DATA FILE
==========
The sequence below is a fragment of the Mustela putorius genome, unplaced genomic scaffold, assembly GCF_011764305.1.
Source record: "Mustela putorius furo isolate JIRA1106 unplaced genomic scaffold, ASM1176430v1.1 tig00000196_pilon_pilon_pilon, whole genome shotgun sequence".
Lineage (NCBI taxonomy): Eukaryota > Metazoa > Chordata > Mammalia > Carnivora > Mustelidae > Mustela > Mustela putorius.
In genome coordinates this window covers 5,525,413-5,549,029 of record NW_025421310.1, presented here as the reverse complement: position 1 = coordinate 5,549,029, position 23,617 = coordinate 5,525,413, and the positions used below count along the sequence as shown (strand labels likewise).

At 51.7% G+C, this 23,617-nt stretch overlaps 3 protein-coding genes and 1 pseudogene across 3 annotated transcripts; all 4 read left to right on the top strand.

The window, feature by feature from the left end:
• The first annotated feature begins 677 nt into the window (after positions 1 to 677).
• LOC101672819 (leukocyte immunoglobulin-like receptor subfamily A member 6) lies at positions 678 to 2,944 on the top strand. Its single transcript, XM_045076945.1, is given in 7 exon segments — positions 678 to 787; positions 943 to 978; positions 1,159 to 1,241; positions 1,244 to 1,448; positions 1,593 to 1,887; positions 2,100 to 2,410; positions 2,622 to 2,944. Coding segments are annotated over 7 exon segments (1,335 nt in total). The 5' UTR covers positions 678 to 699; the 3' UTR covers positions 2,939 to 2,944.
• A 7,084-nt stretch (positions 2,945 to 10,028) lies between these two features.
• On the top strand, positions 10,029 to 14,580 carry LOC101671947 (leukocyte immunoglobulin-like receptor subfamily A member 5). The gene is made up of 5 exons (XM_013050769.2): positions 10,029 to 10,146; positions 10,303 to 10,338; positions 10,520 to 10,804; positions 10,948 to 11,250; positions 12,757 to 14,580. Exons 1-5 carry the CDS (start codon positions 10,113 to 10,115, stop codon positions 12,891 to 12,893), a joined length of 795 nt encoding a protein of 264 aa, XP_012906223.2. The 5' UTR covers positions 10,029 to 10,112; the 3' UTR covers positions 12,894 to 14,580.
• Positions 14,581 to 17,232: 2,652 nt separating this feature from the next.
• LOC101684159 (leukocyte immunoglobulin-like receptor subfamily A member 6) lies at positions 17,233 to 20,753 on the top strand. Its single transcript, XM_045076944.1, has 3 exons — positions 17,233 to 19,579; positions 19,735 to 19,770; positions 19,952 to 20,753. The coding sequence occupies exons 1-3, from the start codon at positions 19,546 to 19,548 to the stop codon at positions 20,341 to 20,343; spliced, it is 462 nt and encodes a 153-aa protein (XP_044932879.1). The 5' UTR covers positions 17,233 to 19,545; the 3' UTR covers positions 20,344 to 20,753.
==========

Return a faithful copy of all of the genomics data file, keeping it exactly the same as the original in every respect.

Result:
The sequence below is a fragment of the Mustela putorius genome, unplaced genomic scaffold, assembly GCF_011764305.1.
Source record: "Mustela putorius furo isolate JIRA1106 unplaced genomic scaffold, ASM1176430v1.1 tig00000196_pilon_pilon_pilon, whole genome shotgun sequence".
Lineage (NCBI taxonomy): Eukaryota > Metazoa > Chordata > Mammalia > Carnivora > Mustelidae > Mustela > Mustela putorius.
In genome coordinates this window covers 5,525,413-5,549,029 of record NW_025421310.1, presented here as the reverse complement: position 1 = coordinate 5,549,029, position 23,617 = coordinate 5,525,413, and the positions used below count along the sequence as shown (strand labels likewise).

At 51.7% G+C, this 23,617-nt stretch overlaps 3 protein-coding genes and 1 pseudogene across 3 annotated transcripts; all 4 read left to right on the top strand.

The window, feature by feature from the left end:
• The first annotated feature begins 677 nt into the window (after positions 1 to 677).
• LOC101672819 (leukocyte immunoglobulin-like receptor subfamily A member 6) lies at positions 678 to 2,944 on the top strand. Its single transcript, XM_045076945.1, is given in 7 exon segments — positions 678 to 787; positions 943 to 978; positions 1,159 to 1,241; positions 1,244 to 1,448; positions 1,593 to 1,887; positions 2,100 to 2,410; positions 2,622 to 2,944. Coding segments are annotated over 7 exon segments (1,335 nt in total). The 5' UTR covers positions 678 to 699; the 3' UTR covers positions 2,939 to 2,944.
• A 7,084-nt stretch (positions 2,945 to 10,028) lies between these two features.
• On the top strand, positions 10,029 to 14,580 carry LOC101671947 (leukocyte immunoglobulin-like receptor subfamily A member 5). The gene is made up of 5 exons (XM_013050769.2): positions 10,029 to 10,146; positions 10,303 to 10,338; positions 10,520 to 10,804; positions 10,948 to 11,250; positions 12,757 to 14,580. Exons 1-5 carry the CDS (start codon positions 10,113 to 10,115, stop codon positions 12,891 to 12,893), a joined length of 795 nt encoding a protein of 264 aa, XP_012906223.2. The 5' UTR covers positions 10,029 to 10,112; the 3' UTR covers positions 12,894 to 14,580.
• Positions 14,581 to 17,232: 2,652 nt separating this feature from the next.
• LOC101684159 (leukocyte immunoglobulin-like receptor subfamily A member 6) lies at positions 17,233 to 20,753 on the top strand. Its single transcript, XM_045076944.1, has 3 exons — positions 17,233 to 19,579; positions 19,735 to 19,770; positions 19,952 to 20,753. The coding sequence occupies exons 1-3, from the start codon at positions 19,546 to 19,548 to the stop codon at positions 20,341 to 20,343; spliced, it is 462 nt and encodes a 153-aa protein (XP_044932879.1). The 5' UTR covers positions 17,233 to 19,545; the 3' UTR covers positions 20,344 to 20,753.